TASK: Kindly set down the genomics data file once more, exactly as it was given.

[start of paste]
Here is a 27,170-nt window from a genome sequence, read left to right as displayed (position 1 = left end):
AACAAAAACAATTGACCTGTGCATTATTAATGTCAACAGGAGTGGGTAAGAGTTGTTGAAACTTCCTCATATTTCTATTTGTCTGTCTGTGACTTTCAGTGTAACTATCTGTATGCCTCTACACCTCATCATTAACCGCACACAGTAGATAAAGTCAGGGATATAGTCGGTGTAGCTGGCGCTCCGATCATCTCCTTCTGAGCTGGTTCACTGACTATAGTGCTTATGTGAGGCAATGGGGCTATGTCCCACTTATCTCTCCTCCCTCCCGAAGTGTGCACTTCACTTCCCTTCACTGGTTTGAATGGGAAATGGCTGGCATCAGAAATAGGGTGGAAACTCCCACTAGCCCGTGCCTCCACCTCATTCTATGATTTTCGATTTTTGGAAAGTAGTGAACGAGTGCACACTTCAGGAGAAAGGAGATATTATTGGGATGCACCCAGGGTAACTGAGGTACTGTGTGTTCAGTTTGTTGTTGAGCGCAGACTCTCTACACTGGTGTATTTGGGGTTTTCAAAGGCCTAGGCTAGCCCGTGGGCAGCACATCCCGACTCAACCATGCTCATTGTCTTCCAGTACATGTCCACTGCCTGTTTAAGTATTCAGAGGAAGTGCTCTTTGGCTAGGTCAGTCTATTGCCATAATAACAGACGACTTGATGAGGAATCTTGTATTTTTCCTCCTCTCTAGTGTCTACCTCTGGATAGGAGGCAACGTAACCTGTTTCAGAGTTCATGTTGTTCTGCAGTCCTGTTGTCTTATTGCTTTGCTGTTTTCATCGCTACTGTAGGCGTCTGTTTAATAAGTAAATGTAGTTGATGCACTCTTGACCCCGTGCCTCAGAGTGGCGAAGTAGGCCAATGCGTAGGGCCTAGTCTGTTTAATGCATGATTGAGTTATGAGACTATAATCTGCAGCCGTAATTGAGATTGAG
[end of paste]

Here is a 27,170-nt window from a genome sequence, read left to right as displayed (position 1 = left end):
AACAAAAACAATTGACCTGTGCATTATTAATGTCAACAGGAGTGGGTAAGAGTTGTTGAAACTTCCTCATATTTCTATTTGTCTGTCTGTGACTTTCAGTGTAACTATCTGTATGCCTCTACACCTCATCATTAACCGCACACAGTAGATAAAGTCAGGGATATAGTCGGTGTAGCTGGCGCTCCGATCATCTCCTTCTGAGCTGGTTCACTGACTATAGTGCTTATGTGAGGCAATGGGGCTATGTCCCACTTATCTCTCCTCCCTCCCGAAGTGTGCACTTCACTTCCCTTCACTGGTTTGAATGGGAAATGGCTGGCATCAGAAATAGGGTGGAAACTCCCACTAGCCCGTGCCTCCACCTCATTCTATGATTTTCGATTTTTGGAAAGTAGTGAACGAGTGCACACTTCAGGAGAAAGGAGATATTATTGGGATGCACCCAGGGTAACTGAGGTACTGTGTGTTCAGTTTGTTGTTGAGCGCAGACTCTCTACACTGGTGTATTTGGGGTTTTCAAAGGCCTAGGCTAGCCCGTGGGCAGCACATCCCGACTCAACCATGCTCATTGTCTTCCAGTACATGTCCACTGCCTGTTTAAGTATTCAGAGGAAGTGCTCTTTGGCTAGGTCAGTCTATTGCCATAATAACAGACGACTTGATGAGGAATCTTGTATTTTTCCTCCTCTCTAGTGTCTACCTCTGGATAGGAGGCAACGTAACCTGTTTCAGAGTTCATGTTGTTCTGCAGTCCTGTTGTCTTATTGCTTTGCTGTTTTCATCGCTACTGTAGGCGTCTGTTTAATAAGTAAATGTAGTTGATGCACTCTTGACCCCGTGCCTCAGAGTGGCGAAGTAGGCCAATGCGTAGGGCCTAGTCTGTTTAATGCATGATTGAGTTATGAGACTATAATCTGCAGCCGTAATTGAGATTGAG